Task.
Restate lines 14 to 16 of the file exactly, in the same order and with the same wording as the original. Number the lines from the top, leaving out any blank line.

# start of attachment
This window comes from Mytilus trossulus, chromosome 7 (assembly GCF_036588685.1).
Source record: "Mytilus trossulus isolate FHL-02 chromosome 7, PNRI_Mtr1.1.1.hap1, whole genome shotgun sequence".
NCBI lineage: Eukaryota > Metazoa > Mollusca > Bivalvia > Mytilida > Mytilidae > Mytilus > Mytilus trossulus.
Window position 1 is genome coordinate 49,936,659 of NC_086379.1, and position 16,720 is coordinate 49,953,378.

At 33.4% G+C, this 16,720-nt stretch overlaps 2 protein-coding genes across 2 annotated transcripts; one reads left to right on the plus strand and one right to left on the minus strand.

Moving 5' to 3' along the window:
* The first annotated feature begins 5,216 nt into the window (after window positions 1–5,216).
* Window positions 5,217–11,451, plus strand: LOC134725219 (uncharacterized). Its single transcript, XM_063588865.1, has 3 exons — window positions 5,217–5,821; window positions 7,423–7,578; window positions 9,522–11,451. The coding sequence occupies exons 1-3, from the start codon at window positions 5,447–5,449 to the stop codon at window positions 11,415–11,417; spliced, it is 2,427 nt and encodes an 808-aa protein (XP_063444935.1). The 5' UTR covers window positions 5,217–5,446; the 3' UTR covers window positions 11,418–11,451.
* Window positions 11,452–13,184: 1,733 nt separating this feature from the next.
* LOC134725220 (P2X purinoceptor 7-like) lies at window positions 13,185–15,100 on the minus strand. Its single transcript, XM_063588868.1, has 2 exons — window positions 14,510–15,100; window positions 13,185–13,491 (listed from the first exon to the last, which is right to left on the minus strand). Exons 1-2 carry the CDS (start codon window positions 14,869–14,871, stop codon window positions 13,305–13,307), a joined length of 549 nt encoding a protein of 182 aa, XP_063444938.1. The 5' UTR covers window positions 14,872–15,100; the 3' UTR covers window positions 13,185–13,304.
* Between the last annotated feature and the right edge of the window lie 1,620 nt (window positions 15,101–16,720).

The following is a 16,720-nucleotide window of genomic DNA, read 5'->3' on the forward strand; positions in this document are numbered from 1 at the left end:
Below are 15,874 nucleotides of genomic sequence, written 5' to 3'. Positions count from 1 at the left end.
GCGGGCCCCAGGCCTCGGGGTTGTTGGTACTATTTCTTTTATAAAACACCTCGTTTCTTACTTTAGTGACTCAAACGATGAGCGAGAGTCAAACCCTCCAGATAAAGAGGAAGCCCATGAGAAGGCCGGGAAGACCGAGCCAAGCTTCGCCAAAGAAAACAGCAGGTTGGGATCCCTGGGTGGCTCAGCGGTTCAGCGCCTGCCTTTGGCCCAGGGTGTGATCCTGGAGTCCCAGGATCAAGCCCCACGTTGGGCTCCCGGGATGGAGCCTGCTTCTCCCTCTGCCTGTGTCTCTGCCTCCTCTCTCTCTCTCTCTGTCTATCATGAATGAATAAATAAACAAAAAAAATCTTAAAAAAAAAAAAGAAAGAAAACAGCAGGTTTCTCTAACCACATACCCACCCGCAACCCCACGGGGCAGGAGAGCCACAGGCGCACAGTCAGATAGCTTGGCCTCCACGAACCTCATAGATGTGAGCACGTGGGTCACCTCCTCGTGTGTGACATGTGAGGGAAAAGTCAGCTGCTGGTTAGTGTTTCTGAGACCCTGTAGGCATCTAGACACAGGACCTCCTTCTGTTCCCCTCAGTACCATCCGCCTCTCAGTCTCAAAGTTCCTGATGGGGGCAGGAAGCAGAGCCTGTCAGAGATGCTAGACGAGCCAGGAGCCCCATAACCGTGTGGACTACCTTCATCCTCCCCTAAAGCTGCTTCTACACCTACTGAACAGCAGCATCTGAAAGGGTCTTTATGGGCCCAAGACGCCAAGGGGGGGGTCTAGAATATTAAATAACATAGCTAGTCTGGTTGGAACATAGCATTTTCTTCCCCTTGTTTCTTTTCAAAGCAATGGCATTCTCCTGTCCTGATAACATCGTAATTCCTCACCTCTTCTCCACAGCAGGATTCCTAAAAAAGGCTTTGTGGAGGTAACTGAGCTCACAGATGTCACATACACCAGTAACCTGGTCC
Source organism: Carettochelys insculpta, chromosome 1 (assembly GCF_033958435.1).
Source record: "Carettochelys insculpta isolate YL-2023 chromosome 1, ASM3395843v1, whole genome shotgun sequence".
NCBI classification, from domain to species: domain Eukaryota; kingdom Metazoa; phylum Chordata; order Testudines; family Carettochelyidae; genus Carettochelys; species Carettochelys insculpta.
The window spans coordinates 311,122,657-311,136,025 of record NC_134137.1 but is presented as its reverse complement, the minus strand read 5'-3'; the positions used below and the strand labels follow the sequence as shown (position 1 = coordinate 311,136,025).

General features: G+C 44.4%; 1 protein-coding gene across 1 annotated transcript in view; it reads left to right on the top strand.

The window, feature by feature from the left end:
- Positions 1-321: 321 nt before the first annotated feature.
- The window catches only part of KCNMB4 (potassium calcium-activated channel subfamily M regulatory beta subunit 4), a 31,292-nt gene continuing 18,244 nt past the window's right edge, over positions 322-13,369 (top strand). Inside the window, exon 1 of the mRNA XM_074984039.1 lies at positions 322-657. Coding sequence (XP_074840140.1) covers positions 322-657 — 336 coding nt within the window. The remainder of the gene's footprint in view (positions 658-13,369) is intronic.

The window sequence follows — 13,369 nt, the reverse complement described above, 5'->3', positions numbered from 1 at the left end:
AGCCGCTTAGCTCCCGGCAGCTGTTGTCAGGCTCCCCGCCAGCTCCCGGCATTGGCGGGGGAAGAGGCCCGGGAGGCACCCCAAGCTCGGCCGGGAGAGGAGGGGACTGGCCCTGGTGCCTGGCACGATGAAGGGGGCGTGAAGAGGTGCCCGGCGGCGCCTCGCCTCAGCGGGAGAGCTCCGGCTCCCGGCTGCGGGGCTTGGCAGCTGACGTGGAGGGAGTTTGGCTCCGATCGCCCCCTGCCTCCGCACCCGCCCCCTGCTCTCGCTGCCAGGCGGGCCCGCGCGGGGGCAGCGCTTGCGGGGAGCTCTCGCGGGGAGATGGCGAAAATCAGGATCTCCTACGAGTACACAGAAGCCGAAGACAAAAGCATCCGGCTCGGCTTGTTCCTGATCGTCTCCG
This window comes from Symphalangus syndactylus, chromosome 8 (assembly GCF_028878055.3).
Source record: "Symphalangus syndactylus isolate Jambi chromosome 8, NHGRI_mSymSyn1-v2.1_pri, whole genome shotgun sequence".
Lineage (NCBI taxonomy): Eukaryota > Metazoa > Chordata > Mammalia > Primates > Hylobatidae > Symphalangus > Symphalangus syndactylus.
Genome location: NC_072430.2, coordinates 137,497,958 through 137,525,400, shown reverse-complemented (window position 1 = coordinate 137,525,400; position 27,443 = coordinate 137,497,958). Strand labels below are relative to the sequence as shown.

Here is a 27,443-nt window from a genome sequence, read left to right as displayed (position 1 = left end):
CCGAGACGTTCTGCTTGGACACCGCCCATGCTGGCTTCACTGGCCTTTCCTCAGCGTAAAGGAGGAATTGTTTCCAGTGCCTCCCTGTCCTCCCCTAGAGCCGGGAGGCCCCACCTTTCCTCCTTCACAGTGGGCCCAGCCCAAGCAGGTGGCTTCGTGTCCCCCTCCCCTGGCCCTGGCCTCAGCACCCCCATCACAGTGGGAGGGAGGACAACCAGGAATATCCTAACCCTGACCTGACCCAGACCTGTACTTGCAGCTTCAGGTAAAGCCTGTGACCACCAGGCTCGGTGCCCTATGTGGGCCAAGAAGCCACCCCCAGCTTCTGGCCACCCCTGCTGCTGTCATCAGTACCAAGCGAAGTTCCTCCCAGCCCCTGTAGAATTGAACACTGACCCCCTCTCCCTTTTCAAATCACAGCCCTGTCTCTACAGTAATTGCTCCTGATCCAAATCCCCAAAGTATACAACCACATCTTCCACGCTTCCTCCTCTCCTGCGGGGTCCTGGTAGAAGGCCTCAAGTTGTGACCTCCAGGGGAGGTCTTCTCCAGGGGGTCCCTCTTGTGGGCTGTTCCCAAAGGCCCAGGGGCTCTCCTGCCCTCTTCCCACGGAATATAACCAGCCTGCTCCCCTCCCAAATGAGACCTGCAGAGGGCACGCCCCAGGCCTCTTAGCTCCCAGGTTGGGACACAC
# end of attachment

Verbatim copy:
GCGGGCCCCAGGCCTCGGGGTTGTTGGTACTATTTCTTTTATAAAACACCTCGTTTCTTACTTTAGTGACTCAAACGATGAGCGAGAGTCAAACCCTCCAGATAAAGAGGAAGCCCATGAGAAGGCCGGGAAGACCGAGCCAAGCTTCGCCAAAGAAAACAGCAGGTTGGGATCCCTGGGTGGCTCAGCGGTTCAGCGCCTGCCTTTGGCCCAGGGTGTGATCCTGGAGTCCCAGGATCAAGCCCCACGTTGGGCTCCCGGGATGGAGCCTGCTTCTCCCTCTGCCTGTGTCTCTGCCTCCTCTCTCTCTCTCTCTGTCTATCATGAATGAATAAATAAACAAAAAAAATCTTAAAAAAAAAAAAGAAAGAAAACAGCAGGTTTCTCTAACCACATACCCACCCGCAACCCCACGGGGCAGGAGAGCCACAGGCGCACAGTCAGATAGCTTGGCCTCCACGAACCTCATAGATGTGAGCACGTGGGTCACCTCCTCGTGTGTGACATGTGAGGGAAAAGTCAGCTGCTGGTTAGTGTTTCTGAGACCCTGTAGGCATCTAGACACAGGACCTCCTTCTGTTCCCCTCAGTACCATCCGCCTCTCAGTCTCAAAGTTCCTGATGGGGGCAGGAAGCAGAGCCTGTCAGAGATGCTAGACGAGCCAGGAGCCCCATAACCGTGTGGACTACCTTCATCCTCCCCTAAAGCTGCTTCTACACCTACTGAACAGCAGCATCTGAAAGGGTCTTTATGGGCCCAAGACGCCAAGGGGGGGGTCTAGAATATTAAATAACATAGCTAGTCTGGTTGGAACATAGCATTTTCTTCCCCTTGTTTCTTTTCAAAGCAATGGCATTCTCCTGTCCTGATAACATCGTAATTCCTCACCTCTTCTCCACAGCAGGATTCCTAAAAAAGGCTTTGTGGAGGTAACTGAGCTCACAGATGTCACATACACCAGTAACCTGGTCC
Source organism: Carettochelys insculpta, chromosome 1 (assembly GCF_033958435.1).
Source record: "Carettochelys insculpta isolate YL-2023 chromosome 1, ASM3395843v1, whole genome shotgun sequence".